Josie - an afterword

"Josie" was inspired by a walk back to my car after a day in the hospital sometime late in my third year of medical school.

You have to understand something about Temple Med - I maintain to this day that it is the home of some of the very finest clinical practice and teaching on the East Coast. Since I am above all a clinician, this is something of a big deal to me.

That being said, the medical school and hospital are located in what was a pretty rough part of town when I was there. Still, most of us would park within two or three blocks and walk to wherever, no big deal. But no lie, it was a game amongst us to count empty crack-vials encountered on the sidewalks during those trips.  My personal record was 23 in a single block.

Every now and again, I would pass a spent shell-casing and wonder...

It was summer twilight, just before full dark. The entire block behind the medical school had been razed the previous year to make space for new construction of some sort. The packed-earth surface that resulted became a favorite place to park for students of the medical school, dental school and the assorted allied-health schools: after about ten a.m., your chances of finding a place to stash your car were pretty slim. After about five in the afternoon, the lot would end up more or less empty, making it fair game for anyone who saw something in your car that they were willing to break a window to grab.

People learned in fairly short order to keep the insides of their cars clean - not out of some sense of hygiene or style, but so that random passers-by would be able to see at a glance that there was nothing worth risking a nasty safetyglass cut for. You would even leave your car's glove box and ash tray wide open, advertising, "nothing here, move along..."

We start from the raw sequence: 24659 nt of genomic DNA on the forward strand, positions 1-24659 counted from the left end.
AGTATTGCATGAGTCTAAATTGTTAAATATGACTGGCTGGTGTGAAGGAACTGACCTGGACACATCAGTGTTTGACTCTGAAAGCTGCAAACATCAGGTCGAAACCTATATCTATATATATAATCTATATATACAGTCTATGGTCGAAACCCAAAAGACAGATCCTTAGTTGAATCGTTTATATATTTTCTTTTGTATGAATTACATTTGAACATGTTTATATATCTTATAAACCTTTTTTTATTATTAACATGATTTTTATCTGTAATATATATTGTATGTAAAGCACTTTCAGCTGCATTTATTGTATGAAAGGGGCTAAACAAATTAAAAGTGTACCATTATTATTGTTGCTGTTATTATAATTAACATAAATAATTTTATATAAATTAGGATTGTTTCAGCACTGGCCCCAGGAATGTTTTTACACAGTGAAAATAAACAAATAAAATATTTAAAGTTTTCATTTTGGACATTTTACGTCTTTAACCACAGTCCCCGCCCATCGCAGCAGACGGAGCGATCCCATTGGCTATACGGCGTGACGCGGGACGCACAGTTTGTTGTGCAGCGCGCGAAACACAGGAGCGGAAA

My car was in a far corner of this lot, which as I mentioned, took up an entire North Philly city block. So I was waking back to the car around eight-thirty in the evening when I spied a couple of gents on the corner that I was planning to edge across. They were squared up like boxers, trading blows.

Being the astute boy that I am, it took me roughly thirty seconds of walk time to realize that these guys weren't kidding around. This was not "street boxing" or any kind of sporting summer evening's rough fun. Just then, dying light reflected off of the surface of a knife blade.

No, these two gentlemen were doing their damndest to kill each other.

I smartly turned around, trying to remain as inconspicuous as possible. What I really wanted to do was run like hell, but that wouldn't have gone terribly well with the whole notion of "inconspicuous," now would it? I turned the corner into the lobby of the medical school, nearly gibbering. Called 911 from a pay phone, and was given some scintillatingly brilliant advice: "Stay where you are, don't try to stop the fight." 

"No shit," I thought.

About twenty minutes later one of the campus cops came into the lobby to fetch me. This was heartilly reassuring, because Temple's cops are honest-to-god commissioned police officers, with real, live guns. He walked me back to my car, and I got the hell out of there.  Here's the thing - the line of thought that went through my mind as I slunk away from the bloody tableau in the first place went something like this:

"Good, Eubanks. What do you think the chances are that they'll see you and figure, 'well, this is kind of fun, but here's wagering that the skinny boy in scrubs will be a whole lot more entertaining than this game of us standing around slugging the living christ out of each other.'" 

I went home and roughed out "Josie" that evening.